Bridge of weir leather Volvo Cars
3:00 PM | February 7 2017

Seek 'n' hide

For more than 30 years, the interiors of Volvo cars have been graced with what many consider to be the finest automotive leather in the world. We head to Scotland to find the makers, the Bridge of Weir Leather Company.

Concorde, the QE2, and the Orient Express. Volvo vehicles have more than luxurious travel in common with these first-class modes of transport, and that’s the exquisite upholstery crafted from Bridge of Weir leather.

Behind each piece of Bridge of Weir leather in your Volvo, you’ll also find the same levels of care, craftsmanship and knowledge that went into the leather used for the clubhouse chairs of the Royal and Ancient Golf Club at St. Andrews and the seats that grace Britain’s Houses of Parliament.

When Bridge of Weir Leather was founded in 1905, the city of Glasgow was synonymous with manufacturing quality and engineering excellence. And it was leather from Bridge of Weir that was chosen to supply the finishing touch to the locally built ships, trains, buses and trams that were among the best in the world.

With roots that can be traced back to 1758, Bridge of Weir is a true family business. Members working there currently range between third and eighth generation. Sales director Jamie Davidson is seventh-generation: his great-grandfather, Arthur Muirhead, founded the company.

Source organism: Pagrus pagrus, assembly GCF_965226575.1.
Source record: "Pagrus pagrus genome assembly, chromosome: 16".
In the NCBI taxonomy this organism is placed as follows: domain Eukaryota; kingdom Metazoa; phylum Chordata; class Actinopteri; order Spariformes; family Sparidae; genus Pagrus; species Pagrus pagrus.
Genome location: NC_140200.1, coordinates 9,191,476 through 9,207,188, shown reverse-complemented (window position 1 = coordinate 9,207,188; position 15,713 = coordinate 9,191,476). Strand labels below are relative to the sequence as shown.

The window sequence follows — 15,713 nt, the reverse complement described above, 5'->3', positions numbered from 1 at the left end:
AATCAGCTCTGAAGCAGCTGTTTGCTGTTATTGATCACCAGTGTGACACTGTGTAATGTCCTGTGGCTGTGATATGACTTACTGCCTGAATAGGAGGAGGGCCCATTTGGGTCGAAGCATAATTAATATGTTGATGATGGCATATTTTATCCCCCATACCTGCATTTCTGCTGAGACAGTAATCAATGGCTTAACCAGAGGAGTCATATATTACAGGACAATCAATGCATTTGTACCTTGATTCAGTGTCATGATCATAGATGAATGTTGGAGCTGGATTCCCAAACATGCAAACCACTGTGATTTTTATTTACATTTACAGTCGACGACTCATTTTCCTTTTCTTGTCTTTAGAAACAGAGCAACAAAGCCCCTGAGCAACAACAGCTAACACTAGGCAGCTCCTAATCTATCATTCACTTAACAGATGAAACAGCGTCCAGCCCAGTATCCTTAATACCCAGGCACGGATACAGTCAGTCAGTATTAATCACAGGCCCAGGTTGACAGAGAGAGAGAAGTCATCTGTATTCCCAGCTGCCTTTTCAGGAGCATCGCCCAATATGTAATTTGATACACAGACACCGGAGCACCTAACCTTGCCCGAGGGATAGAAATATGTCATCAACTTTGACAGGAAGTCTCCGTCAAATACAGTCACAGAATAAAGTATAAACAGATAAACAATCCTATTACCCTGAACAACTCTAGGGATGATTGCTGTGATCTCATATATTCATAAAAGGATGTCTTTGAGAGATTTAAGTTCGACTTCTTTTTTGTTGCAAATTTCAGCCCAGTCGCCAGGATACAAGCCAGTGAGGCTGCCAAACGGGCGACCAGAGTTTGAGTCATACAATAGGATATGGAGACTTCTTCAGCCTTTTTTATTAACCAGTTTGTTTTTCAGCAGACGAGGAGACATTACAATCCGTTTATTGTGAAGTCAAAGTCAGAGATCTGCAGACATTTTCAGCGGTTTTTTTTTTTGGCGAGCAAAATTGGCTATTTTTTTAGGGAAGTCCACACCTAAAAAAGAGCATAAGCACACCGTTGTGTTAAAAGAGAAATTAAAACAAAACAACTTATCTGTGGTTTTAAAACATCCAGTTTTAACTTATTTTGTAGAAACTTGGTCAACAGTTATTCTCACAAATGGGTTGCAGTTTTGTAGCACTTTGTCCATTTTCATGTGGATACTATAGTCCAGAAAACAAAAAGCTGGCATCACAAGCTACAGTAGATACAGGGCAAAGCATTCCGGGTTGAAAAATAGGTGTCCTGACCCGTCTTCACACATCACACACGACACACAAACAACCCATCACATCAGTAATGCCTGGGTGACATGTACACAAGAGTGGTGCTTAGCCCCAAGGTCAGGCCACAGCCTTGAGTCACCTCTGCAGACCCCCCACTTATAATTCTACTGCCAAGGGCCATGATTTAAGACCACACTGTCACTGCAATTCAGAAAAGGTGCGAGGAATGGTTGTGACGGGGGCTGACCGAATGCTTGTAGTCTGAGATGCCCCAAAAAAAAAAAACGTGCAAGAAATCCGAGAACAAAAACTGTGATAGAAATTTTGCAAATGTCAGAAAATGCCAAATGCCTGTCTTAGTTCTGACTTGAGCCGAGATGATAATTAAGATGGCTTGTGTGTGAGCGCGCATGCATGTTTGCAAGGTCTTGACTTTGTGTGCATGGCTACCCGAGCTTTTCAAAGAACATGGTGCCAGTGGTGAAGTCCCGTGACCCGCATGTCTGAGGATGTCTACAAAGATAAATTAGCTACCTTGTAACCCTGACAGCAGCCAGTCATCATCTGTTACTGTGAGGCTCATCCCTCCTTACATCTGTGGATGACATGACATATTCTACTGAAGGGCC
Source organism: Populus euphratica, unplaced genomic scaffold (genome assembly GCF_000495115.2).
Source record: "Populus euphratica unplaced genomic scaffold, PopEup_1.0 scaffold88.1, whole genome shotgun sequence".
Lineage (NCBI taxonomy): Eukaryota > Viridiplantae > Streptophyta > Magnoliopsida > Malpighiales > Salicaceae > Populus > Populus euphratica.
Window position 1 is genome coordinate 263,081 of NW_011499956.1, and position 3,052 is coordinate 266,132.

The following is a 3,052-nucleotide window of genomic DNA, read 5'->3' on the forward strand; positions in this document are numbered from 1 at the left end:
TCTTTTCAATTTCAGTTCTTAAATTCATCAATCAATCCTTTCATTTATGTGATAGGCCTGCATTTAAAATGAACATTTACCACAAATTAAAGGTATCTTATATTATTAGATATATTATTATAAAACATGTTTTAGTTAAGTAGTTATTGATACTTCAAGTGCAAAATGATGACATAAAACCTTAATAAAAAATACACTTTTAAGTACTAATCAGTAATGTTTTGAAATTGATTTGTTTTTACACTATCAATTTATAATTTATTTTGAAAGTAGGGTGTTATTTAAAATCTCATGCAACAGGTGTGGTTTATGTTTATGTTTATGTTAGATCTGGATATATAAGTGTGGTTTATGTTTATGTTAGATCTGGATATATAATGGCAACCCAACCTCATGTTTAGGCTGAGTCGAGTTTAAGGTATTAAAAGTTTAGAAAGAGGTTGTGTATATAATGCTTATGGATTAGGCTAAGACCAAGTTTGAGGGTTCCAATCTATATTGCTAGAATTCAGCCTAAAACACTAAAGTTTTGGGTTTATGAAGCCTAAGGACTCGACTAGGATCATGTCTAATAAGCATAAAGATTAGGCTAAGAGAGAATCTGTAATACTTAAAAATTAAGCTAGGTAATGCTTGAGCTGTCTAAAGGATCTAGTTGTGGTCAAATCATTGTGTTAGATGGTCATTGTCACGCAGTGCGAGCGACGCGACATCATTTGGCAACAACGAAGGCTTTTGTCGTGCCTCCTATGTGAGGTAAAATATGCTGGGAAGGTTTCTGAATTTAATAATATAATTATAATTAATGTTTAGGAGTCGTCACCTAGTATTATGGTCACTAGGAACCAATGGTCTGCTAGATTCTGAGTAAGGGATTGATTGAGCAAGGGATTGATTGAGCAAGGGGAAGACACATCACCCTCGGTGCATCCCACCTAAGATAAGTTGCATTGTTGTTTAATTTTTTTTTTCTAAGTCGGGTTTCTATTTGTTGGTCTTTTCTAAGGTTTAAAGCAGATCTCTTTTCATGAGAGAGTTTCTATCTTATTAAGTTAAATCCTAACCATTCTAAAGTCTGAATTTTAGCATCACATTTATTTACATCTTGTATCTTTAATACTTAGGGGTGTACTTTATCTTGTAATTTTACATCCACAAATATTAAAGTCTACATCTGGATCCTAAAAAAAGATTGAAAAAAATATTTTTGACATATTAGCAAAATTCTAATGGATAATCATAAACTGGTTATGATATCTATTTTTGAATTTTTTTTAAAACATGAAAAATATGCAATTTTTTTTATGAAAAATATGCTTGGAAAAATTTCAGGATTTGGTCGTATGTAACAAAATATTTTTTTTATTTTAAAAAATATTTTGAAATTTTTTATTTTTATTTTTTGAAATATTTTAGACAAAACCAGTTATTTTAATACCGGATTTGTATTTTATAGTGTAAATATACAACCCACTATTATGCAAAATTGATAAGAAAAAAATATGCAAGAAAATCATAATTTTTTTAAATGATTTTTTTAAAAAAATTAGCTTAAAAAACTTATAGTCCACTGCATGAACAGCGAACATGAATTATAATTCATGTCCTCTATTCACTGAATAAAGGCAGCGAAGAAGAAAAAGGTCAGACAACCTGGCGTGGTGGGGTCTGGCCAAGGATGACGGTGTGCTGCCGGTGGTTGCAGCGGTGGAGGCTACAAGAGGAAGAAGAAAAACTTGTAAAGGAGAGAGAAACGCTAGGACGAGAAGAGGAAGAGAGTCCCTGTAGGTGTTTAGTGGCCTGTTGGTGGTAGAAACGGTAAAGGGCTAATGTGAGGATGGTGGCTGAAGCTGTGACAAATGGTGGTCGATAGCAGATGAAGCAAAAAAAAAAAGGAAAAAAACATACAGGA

Jamie reveals that his company’s partnership with Volvo started in the early 1980s.

“We started with the Volvo 740 back in 1983,” says Jamie. “The upholstery we produced was a single-tone colour, which is what most cars have today, but interestingly we then developed a two-tone, almost cloud-like effect, on the leather. So it almost looked used, like a good antique armchair that gets better with age.

“The big turning point [in our partnership] was the Volvo 850. We were sole supplier, which was very unusual. But by that point Volvo had the confidence to give us all the colours for that car.”

Today, Bridge of Weir supplies the leather for almost all Volvo models.

The Scottish company admits Volvo Cars’ specifications “are quietly rightly very rigorous”.

“Volvo wants very soft, natural-looking leather,” says Bridge of Weir’s head designer, Debra Choong. “But they want it to meet high standards for wearability. It’s an exciting challenge to develop a leather that has that magical combination of an ultimately natural look, but that is durable and has high-performance qualities.”

Bridge of Weir holds annual trend shows to present future ideas regarding design trends and innovations. One thing that won’t change is the people.

“People are so important in this business,” says Jamie. “No two hides are the same, so we have to inspect every single one. And you can’t do that without the human eye.”


View the rest of our our February I Roll Stories.

I Roll

Volvo is Latin for 'I roll' and was originally trademarked in 1915 with ball bearing production in mind. But 18 million cars later, Volvo has come to mean much more. 

Volvo started making cars in 1927 because we believed nobody else was making them strong enough or safe enough for Swedish roads. Along the way we’ve come up with dozens of innovations, some of which have changed the world. And it’s this proud history that continues our drive forward to the next great Volvo Cars idea.